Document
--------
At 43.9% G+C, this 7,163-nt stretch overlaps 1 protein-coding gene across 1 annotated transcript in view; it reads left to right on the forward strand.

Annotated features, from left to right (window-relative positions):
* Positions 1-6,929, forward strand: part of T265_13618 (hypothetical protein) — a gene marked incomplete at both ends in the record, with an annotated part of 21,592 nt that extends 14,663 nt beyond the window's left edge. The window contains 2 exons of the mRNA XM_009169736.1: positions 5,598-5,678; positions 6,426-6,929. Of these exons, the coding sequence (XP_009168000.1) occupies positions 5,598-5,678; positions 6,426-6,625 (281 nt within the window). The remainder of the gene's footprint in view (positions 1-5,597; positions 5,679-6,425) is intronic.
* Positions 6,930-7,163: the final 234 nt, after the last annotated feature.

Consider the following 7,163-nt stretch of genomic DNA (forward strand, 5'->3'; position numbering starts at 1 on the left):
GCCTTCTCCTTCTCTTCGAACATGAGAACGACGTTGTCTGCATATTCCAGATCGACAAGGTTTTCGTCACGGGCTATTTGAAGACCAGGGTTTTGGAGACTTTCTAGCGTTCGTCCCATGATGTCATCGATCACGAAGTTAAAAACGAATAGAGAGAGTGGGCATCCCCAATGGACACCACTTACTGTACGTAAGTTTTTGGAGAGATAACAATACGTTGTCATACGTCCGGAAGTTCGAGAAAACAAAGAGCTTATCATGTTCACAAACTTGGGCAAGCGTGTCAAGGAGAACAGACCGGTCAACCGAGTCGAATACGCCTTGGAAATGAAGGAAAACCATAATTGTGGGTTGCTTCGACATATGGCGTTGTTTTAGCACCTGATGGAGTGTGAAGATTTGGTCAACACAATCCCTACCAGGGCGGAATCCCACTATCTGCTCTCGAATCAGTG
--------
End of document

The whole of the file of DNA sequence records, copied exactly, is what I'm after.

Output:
At 43.9% G+C, this 7,163-nt stretch overlaps 1 protein-coding gene across 1 annotated transcript in view; it reads left to right on the forward strand.

Annotated features, from left to right (window-relative positions):
* Positions 1-6,929, forward strand: part of T265_13618 (hypothetical protein) — a gene marked incomplete at both ends in the record, with an annotated part of 21,592 nt that extends 14,663 nt beyond the window's left edge. The window contains 2 exons of the mRNA XM_009169736.1: positions 5,598-5,678; positions 6,426-6,929. Of these exons, the coding sequence (XP_009168000.1) occupies positions 5,598-5,678; positions 6,426-6,625 (281 nt within the window). The remainder of the gene's footprint in view (positions 1-5,597; positions 5,679-6,425) is intronic.
* Positions 6,930-7,163: the final 234 nt, after the last annotated feature.

Consider the following 7,163-nt stretch of genomic DNA (forward strand, 5'->3'; position numbering starts at 1 on the left):
GCCTTCTCCTTCTCTTCGAACATGAGAACGACGTTGTCTGCATATTCCAGATCGACAAGGTTTTCGTCACGGGCTATTTGAAGACCAGGGTTTTGGAGACTTTCTAGCGTTCGTCCCATGATGTCATCGATCACGAAGTTAAAAACGAATAGAGAGAGTGGGCATCCCCAATGGACACCACTTACTGTACGTAAGTTTTTGGAGAGATAACAATACGTTGTCATACGTCCGGAAGTTCGAGAAAACAAAGAGCTTATCATGTTCACAAACTTGGGCAAGCGTGTCAAGGAGAACAGACCGGTCAACCGAGTCGAATACGCCTTGGAAATGAAGGAAAACCATAATTGTGGGTTGCTTCGACATATGGCGTTGTTTTAGCACCTGATGGAGTGTGAAGATTTGGTCAACACAATCCCTACCAGGGCGGAATCCCACTATCTGCTCTCGAATCAGTG